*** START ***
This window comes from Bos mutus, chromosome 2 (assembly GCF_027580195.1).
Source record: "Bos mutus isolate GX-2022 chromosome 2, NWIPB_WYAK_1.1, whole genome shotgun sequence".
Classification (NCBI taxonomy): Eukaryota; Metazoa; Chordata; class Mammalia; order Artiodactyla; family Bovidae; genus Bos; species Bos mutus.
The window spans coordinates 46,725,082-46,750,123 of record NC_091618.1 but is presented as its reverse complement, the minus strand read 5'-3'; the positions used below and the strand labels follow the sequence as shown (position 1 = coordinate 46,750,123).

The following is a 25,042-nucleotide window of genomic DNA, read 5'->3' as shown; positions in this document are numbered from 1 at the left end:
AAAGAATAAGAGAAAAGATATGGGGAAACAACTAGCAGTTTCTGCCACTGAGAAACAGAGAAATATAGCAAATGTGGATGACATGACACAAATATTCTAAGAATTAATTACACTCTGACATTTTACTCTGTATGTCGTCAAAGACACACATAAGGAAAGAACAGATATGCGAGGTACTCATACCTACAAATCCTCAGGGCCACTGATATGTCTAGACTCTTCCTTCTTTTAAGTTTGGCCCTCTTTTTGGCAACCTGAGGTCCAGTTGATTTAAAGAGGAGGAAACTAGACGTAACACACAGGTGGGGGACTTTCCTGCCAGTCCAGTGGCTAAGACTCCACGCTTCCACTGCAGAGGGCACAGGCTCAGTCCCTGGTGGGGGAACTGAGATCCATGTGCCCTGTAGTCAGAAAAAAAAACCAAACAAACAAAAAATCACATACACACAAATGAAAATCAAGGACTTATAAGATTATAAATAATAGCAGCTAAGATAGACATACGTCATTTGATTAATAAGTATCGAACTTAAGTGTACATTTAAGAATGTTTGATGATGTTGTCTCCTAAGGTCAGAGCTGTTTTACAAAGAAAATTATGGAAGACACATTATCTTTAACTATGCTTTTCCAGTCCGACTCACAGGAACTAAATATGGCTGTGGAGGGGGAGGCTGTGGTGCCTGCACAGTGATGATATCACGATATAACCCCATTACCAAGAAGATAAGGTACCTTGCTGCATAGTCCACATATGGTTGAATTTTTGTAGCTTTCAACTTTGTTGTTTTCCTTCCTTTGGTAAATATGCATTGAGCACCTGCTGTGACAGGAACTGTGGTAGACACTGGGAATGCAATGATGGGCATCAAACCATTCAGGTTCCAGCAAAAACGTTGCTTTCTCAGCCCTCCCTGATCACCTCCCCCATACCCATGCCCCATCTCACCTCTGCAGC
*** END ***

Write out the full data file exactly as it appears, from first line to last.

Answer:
This window comes from Bos mutus, chromosome 2 (assembly GCF_027580195.1).
Source record: "Bos mutus isolate GX-2022 chromosome 2, NWIPB_WYAK_1.1, whole genome shotgun sequence".
Classification (NCBI taxonomy): Eukaryota; Metazoa; Chordata; class Mammalia; order Artiodactyla; family Bovidae; genus Bos; species Bos mutus.
The window spans coordinates 46,725,082-46,750,123 of record NC_091618.1 but is presented as its reverse complement, the minus strand read 5'-3'; the positions used below and the strand labels follow the sequence as shown (position 1 = coordinate 46,750,123).

The following is a 25,042-nucleotide window of genomic DNA, read 5'->3' as shown; positions in this document are numbered from 1 at the left end:
AAAGAATAAGAGAAAAGATATGGGGAAACAACTAGCAGTTTCTGCCACTGAGAAACAGAGAAATATAGCAAATGTGGATGACATGACACAAATATTCTAAGAATTAATTACACTCTGACATTTTACTCTGTATGTCGTCAAAGACACACATAAGGAAAGAACAGATATGCGAGGTACTCATACCTACAAATCCTCAGGGCCACTGATATGTCTAGACTCTTCCTTCTTTTAAGTTTGGCCCTCTTTTTGGCAACCTGAGGTCCAGTTGATTTAAAGAGGAGGAAACTAGACGTAACACACAGGTGGGGGACTTTCCTGCCAGTCCAGTGGCTAAGACTCCACGCTTCCACTGCAGAGGGCACAGGCTCAGTCCCTGGTGGGGGAACTGAGATCCATGTGCCCTGTAGTCAGAAAAAAAAACCAAACAAACAAAAAATCACATACACACAAATGAAAATCAAGGACTTATAAGATTATAAATAATAGCAGCTAAGATAGACATACGTCATTTGATTAATAAGTATCGAACTTAAGTGTACATTTAAGAATGTTTGATGATGTTGTCTCCTAAGGTCAGAGCTGTTTTACAAAGAAAATTATGGAAGACACATTATCTTTAACTATGCTTTTCCAGTCCGACTCACAGGAACTAAATATGGCTGTGGAGGGGGAGGCTGTGGTGCCTGCACAGTGATGATATCACGATATAACCCCATTACCAAGAAGATAAGGTACCTTGCTGCATAGTCCACATATGGTTGAATTTTTGTAGCTTTCAACTTTGTTGTTTTCCTTCCTTTGGTAAATATGCATTGAGCACCTGCTGTGACAGGAACTGTGGTAGACACTGGGAATGCAATGATGGGCATCAAACCATTCAGGTTCCAGCAAAAACGTTGCTTTCTCAGCCCTCCCTGATCACCTCCCCCATACCCATGCCCCATCTCACCTCTGCAGC